WA Legal Roundup - WA State Supreme Court: Cigs on Trust Land Outside Res? State Juris. to raid untaxed cigs.
Really, that's all that's to it really. Comenout was operating a smoke shop on trust land outside the res. The cigs didn't have tribal or state tax stamps. 37,000 cartons in the store. Under an agreement, smoke shops in Indian Country to be licensed by the tribe.
This case presents two primary issues. The first is: does the State of Washington have criminal jurisdiction over tribal members selling unstamped cigarettes from an unlicensed store located on trust allotment property lying outside the borders of an Indian reservation?
Now, I'm calling out the clerk here. Never present a roadmap to your decision without providing all parts of the roadmap. A better read would be as follows:
This case presents two primary issues. First, does the State of Washington have criminal jurisdiction over tribal members selling unstamped cigarettes from an unlicensed store located on trust allotment properly lying outside the borders of an Indian Reservation? Second, are the Comenouts whether the Comenouts are exempt from the state cigarette tax as "Indian retailers"? We answer the first in the affirmative, and the second in the negative.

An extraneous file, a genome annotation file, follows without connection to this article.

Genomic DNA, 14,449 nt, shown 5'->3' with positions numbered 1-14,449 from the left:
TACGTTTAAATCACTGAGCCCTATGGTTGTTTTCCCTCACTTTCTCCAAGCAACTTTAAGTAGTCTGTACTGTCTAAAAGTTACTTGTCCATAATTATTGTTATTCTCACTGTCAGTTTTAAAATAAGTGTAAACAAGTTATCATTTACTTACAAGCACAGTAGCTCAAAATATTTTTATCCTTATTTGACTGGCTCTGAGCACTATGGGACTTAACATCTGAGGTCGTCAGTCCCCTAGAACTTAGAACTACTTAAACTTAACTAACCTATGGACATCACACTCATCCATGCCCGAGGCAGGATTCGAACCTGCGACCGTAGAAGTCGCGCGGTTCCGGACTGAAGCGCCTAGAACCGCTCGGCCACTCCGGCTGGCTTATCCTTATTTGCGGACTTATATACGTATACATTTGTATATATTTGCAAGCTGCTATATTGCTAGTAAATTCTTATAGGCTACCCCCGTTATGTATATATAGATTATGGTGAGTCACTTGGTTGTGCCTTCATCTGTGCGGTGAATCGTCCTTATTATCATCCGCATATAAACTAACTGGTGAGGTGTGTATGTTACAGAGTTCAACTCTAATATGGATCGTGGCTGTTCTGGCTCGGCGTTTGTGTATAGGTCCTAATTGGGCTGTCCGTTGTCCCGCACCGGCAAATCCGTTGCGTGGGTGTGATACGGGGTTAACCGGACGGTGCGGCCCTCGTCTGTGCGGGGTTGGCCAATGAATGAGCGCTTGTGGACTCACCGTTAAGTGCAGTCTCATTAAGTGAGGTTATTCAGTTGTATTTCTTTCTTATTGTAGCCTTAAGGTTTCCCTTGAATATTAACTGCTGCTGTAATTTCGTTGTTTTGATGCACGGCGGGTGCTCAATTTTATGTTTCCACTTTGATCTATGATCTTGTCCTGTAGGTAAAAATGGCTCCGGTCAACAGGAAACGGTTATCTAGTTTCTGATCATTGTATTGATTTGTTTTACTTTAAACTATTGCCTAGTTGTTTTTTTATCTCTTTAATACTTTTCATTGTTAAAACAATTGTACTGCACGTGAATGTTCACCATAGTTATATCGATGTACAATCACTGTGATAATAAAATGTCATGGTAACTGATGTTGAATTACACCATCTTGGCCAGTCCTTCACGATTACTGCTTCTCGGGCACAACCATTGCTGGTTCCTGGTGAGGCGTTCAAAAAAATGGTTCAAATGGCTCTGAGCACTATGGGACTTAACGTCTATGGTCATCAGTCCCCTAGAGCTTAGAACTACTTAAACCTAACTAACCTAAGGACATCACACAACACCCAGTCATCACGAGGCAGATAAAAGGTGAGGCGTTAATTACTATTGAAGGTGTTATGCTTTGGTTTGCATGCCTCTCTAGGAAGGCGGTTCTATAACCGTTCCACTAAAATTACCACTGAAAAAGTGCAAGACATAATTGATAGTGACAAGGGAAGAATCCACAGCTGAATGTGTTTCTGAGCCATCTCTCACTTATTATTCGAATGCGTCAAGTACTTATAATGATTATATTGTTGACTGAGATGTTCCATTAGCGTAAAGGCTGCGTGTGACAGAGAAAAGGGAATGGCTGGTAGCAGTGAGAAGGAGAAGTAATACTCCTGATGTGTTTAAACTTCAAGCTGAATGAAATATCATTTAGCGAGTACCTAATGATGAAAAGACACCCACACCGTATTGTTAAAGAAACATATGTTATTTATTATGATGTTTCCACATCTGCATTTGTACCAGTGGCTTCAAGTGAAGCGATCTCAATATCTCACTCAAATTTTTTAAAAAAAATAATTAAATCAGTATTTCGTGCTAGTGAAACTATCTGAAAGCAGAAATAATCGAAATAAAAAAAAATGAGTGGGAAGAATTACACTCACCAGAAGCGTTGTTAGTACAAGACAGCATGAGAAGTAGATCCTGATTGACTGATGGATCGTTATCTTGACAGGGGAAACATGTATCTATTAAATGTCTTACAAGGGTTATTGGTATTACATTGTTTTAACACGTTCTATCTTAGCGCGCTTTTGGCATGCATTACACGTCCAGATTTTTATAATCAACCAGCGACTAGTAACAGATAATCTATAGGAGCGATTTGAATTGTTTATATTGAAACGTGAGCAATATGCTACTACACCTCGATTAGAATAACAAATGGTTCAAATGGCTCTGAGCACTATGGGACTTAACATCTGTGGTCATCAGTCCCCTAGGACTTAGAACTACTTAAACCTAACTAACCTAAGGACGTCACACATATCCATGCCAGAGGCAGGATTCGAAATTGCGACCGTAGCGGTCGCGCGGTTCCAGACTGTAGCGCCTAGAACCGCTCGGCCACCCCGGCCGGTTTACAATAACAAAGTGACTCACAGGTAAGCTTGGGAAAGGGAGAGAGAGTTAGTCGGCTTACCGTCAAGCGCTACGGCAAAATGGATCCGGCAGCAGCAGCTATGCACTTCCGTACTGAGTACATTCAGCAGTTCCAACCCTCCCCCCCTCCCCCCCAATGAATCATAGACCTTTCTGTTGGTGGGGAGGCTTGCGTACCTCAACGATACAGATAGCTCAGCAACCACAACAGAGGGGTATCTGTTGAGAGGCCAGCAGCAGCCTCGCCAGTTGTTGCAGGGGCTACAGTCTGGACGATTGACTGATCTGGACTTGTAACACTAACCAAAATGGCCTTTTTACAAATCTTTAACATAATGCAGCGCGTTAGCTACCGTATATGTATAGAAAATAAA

Then move on to your breakdown of each. My legal writing nerdacity is really showing here. I wrote this without checking who wrote the majority. Justice Alexander. Don't know his clerks, and I apologize if this offends you. You can ask Laura, I'm actually a really nice guy. But she will verify, ima nerd.
Moving on to the opinion, Washington State established criminal jurisdiction of Indian Country outside of reservations. State v. Cooper, 130 Wn.2d 770, 928 P.2d 406 (1996), controls, and the facts are pretty similar. So yes, the State does have jurisdiction here.
As to the tax, the contract with their tribe supersedes the general provisions of the statute (as per another statute saying so). RCW 82.24.020(5), if you care to look. Their contract says an Indian Retailer has to be licensed by the tribe, which this one was not. Thus, you're not an Indian Retailer. 9-0, with Judge Cox sitting in Pro Tem for J. Johnson.